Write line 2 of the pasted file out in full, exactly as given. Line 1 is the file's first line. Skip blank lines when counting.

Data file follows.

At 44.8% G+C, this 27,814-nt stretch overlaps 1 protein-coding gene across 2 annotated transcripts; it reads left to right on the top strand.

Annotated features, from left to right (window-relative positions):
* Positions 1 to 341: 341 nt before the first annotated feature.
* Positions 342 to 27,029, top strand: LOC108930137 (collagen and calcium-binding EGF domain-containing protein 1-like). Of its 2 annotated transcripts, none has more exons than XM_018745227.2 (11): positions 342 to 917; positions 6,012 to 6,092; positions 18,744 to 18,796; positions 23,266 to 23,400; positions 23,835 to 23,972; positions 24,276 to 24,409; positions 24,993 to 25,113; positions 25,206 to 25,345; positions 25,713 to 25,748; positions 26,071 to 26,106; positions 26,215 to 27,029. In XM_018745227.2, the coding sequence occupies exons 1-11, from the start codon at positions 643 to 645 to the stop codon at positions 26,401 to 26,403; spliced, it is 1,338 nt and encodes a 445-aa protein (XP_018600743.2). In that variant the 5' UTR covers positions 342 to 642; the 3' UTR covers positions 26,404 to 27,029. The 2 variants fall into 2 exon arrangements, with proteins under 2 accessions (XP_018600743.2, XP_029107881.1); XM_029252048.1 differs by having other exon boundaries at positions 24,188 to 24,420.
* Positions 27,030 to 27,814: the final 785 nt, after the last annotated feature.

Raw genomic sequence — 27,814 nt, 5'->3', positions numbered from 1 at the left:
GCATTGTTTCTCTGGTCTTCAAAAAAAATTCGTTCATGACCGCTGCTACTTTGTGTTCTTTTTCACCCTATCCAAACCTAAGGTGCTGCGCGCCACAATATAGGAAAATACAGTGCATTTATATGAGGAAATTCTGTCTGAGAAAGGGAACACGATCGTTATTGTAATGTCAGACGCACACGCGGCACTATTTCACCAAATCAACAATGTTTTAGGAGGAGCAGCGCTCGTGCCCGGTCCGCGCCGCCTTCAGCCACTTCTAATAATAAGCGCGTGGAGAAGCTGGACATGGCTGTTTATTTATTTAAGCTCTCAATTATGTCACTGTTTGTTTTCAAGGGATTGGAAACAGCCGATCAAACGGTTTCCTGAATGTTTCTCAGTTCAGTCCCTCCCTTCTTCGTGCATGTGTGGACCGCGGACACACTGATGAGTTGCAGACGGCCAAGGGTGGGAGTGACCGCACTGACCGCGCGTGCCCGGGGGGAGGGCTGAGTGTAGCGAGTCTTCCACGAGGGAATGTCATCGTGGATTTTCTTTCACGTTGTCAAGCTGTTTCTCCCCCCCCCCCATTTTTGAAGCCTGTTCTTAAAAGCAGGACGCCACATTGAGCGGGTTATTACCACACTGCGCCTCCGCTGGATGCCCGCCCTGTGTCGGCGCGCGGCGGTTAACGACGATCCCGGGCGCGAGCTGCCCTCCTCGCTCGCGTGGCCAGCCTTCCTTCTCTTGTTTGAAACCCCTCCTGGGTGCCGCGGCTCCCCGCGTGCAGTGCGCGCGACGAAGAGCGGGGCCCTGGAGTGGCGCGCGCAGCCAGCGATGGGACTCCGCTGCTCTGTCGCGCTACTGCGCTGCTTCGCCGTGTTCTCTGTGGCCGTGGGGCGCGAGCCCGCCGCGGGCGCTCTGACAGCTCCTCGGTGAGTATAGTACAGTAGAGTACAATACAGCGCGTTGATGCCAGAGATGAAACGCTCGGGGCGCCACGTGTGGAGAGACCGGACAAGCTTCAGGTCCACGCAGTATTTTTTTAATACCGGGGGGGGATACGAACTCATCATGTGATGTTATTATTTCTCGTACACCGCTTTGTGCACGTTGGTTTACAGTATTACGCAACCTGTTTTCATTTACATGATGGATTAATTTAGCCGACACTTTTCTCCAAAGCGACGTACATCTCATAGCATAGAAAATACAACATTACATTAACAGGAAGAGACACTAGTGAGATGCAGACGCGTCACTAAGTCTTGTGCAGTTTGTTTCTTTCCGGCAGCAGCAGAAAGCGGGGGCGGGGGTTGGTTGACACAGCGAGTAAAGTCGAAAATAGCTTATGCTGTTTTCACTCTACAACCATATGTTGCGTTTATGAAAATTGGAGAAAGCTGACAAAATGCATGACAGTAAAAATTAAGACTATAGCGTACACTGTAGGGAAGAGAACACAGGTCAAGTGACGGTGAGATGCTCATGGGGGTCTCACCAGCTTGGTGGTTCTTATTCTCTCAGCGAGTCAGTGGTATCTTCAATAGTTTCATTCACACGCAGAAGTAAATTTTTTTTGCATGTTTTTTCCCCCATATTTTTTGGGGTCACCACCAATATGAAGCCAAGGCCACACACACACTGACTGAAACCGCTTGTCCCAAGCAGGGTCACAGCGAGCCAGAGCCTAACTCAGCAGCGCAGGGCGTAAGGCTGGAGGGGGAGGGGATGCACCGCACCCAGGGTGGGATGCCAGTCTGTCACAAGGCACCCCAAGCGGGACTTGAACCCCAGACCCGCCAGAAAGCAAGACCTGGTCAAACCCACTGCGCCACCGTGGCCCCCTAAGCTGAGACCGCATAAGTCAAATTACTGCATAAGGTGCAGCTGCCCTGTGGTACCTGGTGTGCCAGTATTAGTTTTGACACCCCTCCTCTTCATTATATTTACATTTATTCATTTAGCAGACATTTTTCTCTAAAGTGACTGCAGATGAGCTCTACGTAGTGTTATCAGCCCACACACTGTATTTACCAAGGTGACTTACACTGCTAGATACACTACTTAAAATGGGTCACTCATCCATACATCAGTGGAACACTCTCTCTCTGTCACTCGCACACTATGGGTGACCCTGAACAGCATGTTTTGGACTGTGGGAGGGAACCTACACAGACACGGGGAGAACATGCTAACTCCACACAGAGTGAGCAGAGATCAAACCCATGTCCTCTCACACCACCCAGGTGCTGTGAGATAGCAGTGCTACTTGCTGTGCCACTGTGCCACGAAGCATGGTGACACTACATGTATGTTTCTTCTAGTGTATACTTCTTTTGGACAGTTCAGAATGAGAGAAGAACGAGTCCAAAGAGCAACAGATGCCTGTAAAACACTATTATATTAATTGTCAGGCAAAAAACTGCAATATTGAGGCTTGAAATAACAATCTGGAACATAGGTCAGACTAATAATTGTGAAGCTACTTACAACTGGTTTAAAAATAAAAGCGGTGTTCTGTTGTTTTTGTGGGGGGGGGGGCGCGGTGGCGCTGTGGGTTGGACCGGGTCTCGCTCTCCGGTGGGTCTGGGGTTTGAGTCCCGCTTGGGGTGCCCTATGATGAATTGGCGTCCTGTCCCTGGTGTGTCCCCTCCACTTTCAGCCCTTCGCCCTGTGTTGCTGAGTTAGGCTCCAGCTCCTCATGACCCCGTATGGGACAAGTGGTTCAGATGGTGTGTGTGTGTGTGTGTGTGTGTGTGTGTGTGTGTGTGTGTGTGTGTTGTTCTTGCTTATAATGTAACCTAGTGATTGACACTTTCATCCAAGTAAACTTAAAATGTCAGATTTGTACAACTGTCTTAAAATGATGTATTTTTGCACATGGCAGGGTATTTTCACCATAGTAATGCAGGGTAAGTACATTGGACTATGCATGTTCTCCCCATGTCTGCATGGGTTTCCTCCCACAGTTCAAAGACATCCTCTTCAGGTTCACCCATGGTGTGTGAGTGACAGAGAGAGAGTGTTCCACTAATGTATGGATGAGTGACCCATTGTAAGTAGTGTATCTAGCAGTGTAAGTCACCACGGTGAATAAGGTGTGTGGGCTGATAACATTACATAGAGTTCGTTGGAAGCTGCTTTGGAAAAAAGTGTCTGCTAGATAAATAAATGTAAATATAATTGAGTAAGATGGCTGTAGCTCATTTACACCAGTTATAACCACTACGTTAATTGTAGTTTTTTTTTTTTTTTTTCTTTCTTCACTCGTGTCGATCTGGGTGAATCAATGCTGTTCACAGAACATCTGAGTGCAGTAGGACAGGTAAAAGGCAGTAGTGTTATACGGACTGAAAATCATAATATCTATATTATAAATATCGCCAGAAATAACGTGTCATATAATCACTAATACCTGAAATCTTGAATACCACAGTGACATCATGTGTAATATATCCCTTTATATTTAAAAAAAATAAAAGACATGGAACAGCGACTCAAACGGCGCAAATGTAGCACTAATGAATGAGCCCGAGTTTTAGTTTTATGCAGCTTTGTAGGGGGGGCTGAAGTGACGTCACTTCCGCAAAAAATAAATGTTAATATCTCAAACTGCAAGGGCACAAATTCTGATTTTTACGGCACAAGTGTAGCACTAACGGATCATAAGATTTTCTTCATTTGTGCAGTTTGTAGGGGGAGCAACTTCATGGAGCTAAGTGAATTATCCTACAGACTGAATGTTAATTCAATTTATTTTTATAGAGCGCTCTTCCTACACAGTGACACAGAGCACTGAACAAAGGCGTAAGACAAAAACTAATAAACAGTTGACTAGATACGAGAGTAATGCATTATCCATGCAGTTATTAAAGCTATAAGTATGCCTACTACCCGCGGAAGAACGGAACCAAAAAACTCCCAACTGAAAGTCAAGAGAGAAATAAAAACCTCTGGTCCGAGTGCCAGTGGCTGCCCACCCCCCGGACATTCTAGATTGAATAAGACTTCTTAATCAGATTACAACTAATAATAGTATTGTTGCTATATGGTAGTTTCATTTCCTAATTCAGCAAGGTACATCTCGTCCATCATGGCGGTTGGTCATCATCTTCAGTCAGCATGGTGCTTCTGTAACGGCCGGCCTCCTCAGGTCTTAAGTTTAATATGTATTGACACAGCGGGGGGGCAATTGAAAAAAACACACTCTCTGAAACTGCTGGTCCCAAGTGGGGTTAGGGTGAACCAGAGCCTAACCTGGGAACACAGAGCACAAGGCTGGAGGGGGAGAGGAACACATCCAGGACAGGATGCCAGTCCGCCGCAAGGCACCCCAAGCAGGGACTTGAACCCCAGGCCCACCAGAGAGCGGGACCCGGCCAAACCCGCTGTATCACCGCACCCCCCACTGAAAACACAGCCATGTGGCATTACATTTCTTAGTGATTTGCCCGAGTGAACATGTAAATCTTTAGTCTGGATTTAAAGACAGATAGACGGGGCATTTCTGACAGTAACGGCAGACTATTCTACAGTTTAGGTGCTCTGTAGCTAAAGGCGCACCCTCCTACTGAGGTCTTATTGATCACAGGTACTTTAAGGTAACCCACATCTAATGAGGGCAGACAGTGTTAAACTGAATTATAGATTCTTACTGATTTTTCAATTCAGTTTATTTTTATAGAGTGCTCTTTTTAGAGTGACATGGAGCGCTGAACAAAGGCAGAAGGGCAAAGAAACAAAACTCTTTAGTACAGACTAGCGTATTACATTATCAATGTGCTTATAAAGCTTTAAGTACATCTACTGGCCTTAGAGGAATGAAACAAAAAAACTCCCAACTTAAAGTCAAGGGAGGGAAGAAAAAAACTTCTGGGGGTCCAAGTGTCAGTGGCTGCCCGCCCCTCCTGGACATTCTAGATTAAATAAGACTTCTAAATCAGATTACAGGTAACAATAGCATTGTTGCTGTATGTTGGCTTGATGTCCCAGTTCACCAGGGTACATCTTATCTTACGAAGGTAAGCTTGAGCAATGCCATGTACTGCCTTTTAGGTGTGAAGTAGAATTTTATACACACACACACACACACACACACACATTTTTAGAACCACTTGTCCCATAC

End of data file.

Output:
Annotated features, from left to right (window-relative positions):